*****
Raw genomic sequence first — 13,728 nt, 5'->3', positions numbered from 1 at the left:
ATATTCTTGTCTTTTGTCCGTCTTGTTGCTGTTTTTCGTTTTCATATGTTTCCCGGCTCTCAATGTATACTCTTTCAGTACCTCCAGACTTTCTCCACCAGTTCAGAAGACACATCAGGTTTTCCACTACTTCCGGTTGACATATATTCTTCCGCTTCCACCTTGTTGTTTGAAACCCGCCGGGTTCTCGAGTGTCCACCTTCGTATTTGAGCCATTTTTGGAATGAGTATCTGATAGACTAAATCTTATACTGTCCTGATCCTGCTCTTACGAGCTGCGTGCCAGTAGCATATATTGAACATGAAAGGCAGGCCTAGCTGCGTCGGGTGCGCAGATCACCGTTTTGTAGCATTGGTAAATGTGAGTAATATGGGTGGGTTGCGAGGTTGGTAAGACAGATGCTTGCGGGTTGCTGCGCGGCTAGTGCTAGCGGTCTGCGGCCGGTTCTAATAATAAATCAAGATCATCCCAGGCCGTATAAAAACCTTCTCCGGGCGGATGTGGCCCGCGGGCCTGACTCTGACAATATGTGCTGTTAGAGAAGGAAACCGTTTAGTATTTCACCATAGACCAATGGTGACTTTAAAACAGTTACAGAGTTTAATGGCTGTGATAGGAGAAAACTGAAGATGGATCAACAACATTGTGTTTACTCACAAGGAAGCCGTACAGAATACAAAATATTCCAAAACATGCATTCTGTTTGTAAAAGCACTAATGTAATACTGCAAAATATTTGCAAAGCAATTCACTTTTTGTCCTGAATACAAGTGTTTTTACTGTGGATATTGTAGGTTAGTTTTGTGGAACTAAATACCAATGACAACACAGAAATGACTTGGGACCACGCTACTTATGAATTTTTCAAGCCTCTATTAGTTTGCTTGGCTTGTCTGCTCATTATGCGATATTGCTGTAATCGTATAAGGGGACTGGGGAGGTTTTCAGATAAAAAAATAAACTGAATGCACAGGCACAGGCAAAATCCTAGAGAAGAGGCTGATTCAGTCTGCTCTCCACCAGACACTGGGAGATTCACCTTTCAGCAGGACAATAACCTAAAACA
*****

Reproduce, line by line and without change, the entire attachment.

Raw genomic sequence first — 13,728 nt, 5'->3', positions numbered from 1 at the left:
ATATTCTTGTCTTTTGTCCGTCTTGTTGCTGTTTTTCGTTTTCATATGTTTCCCGGCTCTCAATGTATACTCTTTCAGTACCTCCAGACTTTCTCCACCAGTTCAGAAGACACATCAGGTTTTCCACTACTTCCGGTTGACATATATTCTTCCGCTTCCACCTTGTTGTTTGAAACCCGCCGGGTTCTCGAGTGTCCACCTTCGTATTTGAGCCATTTTTGGAATGAGTATCTGATAGACTAAATCTTATACTGTCCTGATCCTGCTCTTACGAGCTGCGTGCCAGTAGCATATATTGAACATGAAAGGCAGGCCTAGCTGCGTCGGGTGCGCAGATCACCGTTTTGTAGCATTGGTAAATGTGAGTAATATGGGTGGGTTGCGAGGTTGGTAAGACAGATGCTTGCGGGTTGCTGCGCGGCTAGTGCTAGCGGTCTGCGGCCGGTTCTAATAATAAATCAAGATCATCCCAGGCCGTATAAAAACCTTCTCCGGGCGGATGTGGCCCGCGGGCCTGACTCTGACAATATGTGCTGTTAGAGAAGGAAACCGTTTAGTATTTCACCATAGACCAATGGTGACTTTAAAACAGTTACAGAGTTTAATGGCTGTGATAGGAGAAAACTGAAGATGGATCAACAACATTGTGTTTACTCACAAGGAAGCCGTACAGAATACAAAATATTCCAAAACATGCATTCTGTTTGTAAAAGCACTAATGTAATACTGCAAAATATTTGCAAAGCAATTCACTTTTTGTCCTGAATACAAGTGTTTTTACTGTGGATATTGTAGGTTAGTTTTGTGGAACTAAATACCAATGACAACACAGAAATGACTTGGGACCACGCTACTTATGAATTTTTCAAGCCTCTATTAGTTTGCTTGGCTTGTCTGCTCATTATGCGATATTGCTGTAATCGTATAAGGGGACTGGGGAGGTTTTCAGATAAAAAAATAAACTGAATGCACAGGCACAGGCAAAATCCTAGAGAAGAGGCTGATTCAGTCTGCTCTCCACCAGACACTGGGAGATTCACCTTTCAGCAGGACAATAACCTAAAACA